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‘Are we prepared to vote for neighbours who don’t look like us?’

01 May 2015

The truly Christian vote should be cast on behalf of others, argues Anna Drew


GIVEN that those who go to church are statistically more likely to vote than those who don't, it's hardly surprising that the political parties have been working hard to woo "the Christian vote".

Some of these attempts have been more shameless than others. Miliband, Farage, & Co spoke passionately to the National Churches Trust about their favourite places of worship, while Cameron declared to one of the largest gatherings of UK Christians: "I look out to this crowd, and I see someone who will take my role and become Prime Minister for this great country" (News, 24 April).

Dodgy Easter messages, parish visits, and "I'm one of you, really" rhetoric aside, what does a "Christian" vote actually look like?

Some would claim that there's a straightforward answer: a Christian vote is a vote for religious freedom (for Christians, at least); for marriage, and traditional family values. It's a vote against abortion, euthanasia, and gay rights. Some pressure groups at least would say that a Christian vote is still more to do with what people do with their private parts than what they do with their hearts.

But what if the Christian vote was not a question of issues as such, but one of priorities?

In previous months, national Church leaders have urged us to vote, not with our personal priorities in mind, but with an eye to the interests of our neighbours.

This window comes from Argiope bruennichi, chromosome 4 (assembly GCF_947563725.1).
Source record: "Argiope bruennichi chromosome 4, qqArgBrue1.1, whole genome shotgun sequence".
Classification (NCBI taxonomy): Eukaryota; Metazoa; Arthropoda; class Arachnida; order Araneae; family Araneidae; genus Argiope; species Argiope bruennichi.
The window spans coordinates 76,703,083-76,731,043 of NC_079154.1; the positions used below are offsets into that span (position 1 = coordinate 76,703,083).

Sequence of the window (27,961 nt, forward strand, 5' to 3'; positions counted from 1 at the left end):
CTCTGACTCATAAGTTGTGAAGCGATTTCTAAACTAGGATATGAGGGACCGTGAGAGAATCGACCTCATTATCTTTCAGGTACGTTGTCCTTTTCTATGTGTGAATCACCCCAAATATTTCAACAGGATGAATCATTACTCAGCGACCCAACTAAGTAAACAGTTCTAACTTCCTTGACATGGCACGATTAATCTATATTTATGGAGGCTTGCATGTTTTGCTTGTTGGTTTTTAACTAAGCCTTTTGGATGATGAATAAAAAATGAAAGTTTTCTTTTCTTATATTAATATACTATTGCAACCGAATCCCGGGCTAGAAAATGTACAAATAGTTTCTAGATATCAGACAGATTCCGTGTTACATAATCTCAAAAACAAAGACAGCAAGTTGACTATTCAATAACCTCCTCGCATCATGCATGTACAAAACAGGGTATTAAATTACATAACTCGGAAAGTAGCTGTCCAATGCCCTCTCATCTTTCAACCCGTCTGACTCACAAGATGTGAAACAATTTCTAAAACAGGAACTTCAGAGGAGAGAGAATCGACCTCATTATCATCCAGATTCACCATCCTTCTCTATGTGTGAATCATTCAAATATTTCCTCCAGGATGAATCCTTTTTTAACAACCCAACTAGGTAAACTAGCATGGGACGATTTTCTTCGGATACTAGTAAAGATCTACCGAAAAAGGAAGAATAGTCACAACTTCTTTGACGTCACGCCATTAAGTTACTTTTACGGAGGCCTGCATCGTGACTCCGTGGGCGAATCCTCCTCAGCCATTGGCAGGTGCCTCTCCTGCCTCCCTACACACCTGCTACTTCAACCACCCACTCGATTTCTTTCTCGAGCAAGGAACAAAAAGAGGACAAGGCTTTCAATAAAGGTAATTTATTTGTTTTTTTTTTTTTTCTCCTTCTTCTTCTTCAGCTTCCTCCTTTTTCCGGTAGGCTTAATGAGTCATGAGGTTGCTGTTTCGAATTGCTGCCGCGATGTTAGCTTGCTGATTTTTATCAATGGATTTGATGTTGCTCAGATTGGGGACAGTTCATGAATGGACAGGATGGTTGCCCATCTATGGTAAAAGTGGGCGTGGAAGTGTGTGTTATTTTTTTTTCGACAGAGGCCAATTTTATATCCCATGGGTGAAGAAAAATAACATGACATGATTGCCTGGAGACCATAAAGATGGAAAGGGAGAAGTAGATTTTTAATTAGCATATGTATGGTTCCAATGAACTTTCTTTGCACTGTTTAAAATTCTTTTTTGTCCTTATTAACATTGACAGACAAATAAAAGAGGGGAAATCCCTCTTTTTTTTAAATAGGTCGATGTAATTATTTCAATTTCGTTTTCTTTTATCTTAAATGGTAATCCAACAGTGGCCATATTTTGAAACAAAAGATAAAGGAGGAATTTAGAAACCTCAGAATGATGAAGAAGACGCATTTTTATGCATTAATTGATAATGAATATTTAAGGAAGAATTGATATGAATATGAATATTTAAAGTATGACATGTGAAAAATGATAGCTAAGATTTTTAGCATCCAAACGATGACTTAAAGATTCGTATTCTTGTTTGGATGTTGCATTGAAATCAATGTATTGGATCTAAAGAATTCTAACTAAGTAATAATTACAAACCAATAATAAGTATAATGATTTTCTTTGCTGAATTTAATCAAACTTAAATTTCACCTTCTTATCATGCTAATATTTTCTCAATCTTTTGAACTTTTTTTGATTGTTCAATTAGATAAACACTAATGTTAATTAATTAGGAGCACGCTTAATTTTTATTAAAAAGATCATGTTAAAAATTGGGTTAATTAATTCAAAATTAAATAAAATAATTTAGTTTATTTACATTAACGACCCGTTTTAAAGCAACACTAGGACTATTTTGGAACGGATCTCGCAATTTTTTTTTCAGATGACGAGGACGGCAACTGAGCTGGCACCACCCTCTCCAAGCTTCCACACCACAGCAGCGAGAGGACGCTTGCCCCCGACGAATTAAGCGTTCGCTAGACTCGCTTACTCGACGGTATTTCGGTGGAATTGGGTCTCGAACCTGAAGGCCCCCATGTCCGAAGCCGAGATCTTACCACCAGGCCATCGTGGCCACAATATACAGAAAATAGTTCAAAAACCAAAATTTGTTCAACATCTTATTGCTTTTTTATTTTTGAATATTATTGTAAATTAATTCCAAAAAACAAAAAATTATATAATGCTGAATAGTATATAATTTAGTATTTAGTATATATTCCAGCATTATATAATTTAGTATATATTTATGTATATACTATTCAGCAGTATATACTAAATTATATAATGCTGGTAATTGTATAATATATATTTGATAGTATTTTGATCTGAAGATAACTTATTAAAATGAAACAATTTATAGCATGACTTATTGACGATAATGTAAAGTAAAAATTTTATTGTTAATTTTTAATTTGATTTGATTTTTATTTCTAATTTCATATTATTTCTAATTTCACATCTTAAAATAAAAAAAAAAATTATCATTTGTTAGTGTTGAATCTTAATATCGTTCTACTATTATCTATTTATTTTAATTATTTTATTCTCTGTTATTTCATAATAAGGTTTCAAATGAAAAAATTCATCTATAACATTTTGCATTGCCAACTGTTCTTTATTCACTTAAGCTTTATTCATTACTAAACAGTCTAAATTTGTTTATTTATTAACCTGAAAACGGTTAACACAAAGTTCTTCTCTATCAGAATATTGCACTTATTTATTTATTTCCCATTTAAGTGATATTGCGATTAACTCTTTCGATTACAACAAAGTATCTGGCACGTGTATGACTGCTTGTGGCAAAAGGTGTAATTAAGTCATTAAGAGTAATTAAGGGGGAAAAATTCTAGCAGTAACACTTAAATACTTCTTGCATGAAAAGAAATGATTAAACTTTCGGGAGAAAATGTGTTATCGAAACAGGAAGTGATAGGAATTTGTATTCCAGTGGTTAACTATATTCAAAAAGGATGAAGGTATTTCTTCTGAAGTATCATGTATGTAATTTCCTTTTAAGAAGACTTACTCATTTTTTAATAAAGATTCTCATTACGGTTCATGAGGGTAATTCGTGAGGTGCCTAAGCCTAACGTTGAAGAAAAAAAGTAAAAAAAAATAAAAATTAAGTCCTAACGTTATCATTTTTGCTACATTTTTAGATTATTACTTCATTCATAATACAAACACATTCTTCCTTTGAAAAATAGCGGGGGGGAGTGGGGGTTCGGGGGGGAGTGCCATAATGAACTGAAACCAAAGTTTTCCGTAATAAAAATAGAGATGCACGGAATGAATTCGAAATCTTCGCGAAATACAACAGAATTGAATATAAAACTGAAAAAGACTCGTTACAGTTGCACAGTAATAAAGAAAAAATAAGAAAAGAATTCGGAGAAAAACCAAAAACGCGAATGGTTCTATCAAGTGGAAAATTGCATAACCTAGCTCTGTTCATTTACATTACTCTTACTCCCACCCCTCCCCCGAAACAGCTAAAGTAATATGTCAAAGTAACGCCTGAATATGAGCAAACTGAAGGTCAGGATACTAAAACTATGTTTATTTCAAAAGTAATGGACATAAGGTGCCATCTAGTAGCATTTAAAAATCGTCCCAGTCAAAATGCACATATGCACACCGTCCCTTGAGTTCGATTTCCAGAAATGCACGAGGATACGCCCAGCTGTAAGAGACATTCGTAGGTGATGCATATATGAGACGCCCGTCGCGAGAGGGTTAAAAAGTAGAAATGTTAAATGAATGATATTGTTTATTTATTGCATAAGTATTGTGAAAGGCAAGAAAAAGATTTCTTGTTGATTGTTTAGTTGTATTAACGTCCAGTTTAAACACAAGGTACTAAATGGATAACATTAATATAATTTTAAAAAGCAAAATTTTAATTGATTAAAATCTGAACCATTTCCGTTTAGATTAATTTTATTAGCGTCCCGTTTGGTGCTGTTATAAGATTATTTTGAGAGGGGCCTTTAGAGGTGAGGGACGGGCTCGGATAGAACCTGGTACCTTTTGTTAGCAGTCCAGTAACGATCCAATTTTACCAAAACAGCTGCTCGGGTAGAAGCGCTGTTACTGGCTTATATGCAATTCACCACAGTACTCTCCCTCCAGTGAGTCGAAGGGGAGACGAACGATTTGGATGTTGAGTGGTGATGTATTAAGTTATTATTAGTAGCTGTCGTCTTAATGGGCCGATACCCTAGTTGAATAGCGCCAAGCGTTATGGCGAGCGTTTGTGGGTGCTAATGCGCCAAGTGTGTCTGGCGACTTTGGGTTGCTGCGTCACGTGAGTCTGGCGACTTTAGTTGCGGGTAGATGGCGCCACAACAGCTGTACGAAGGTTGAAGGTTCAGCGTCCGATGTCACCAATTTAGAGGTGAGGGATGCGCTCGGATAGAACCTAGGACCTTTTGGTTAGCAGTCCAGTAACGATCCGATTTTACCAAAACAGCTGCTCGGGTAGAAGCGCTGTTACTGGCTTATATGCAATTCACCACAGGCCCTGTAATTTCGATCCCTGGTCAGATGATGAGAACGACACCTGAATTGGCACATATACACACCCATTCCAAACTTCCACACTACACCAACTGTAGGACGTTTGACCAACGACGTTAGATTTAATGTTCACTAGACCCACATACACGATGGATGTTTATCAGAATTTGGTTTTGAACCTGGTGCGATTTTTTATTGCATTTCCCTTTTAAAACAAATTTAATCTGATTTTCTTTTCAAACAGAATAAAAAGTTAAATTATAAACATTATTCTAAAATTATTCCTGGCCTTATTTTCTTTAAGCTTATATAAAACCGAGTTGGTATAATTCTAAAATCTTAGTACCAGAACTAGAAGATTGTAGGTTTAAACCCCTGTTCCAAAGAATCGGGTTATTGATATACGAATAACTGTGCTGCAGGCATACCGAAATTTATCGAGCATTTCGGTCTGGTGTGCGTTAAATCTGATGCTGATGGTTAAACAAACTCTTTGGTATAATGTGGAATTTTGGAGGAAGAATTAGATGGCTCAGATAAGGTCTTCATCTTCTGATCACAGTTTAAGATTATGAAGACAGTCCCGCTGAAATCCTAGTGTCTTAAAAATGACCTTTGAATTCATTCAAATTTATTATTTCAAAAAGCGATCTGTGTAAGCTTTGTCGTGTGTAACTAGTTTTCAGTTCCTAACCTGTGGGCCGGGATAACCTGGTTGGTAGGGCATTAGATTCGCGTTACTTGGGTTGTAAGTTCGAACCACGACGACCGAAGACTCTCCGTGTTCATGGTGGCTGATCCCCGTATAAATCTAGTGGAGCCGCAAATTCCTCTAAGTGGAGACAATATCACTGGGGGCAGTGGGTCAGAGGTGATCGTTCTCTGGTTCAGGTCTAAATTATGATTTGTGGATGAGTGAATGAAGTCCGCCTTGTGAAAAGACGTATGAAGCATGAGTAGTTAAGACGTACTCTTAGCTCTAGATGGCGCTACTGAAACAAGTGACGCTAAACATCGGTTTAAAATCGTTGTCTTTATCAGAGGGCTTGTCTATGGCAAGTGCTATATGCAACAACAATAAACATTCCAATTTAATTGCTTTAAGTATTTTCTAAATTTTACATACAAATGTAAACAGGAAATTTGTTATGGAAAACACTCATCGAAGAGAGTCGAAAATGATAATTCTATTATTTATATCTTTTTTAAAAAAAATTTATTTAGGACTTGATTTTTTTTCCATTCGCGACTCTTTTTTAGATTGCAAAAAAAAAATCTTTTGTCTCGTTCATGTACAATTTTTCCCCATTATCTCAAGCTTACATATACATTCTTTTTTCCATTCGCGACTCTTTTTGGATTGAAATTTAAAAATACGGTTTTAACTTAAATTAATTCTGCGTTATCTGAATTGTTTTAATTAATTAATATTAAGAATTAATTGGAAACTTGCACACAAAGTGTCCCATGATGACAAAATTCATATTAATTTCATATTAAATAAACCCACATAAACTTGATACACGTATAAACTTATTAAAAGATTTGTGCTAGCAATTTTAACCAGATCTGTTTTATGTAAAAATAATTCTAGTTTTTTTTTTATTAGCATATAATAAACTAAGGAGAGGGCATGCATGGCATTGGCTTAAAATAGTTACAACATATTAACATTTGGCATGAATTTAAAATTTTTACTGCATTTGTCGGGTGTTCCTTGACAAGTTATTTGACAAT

Our neighbours might not look like us. They might not talk, act, or think like us. They might be the kind of Christians with whom we disagree. They might be Muslims, humanists, or atheists; gay, bisexual, or transgender. Perhaps our neighbours are awkward, difficult, or unpleasant people.

Whatever the Bible may have to say about the key issues that some Christians are highlighting ahead of the election, it is absolutely unequivocal on God's priorities: "bringing good news to the oppressed, binding up the broken-hearted, proclaiming liberty to captives, release to prisoners, comfort to those who mourn" (Isaiah 61.1).

Whoever they are, whatever they do or believe, our neighbours might be hungry. They might be struggling to pay their rent, or to find a good education for their children. They might feel that their voice is drowned out in the crowd, that no one really gives a damn about their existence.

This election time, how closely do our priorities really match up with God's?

Anna Drew is an Anglican blogger, broadcaster, and press officer.

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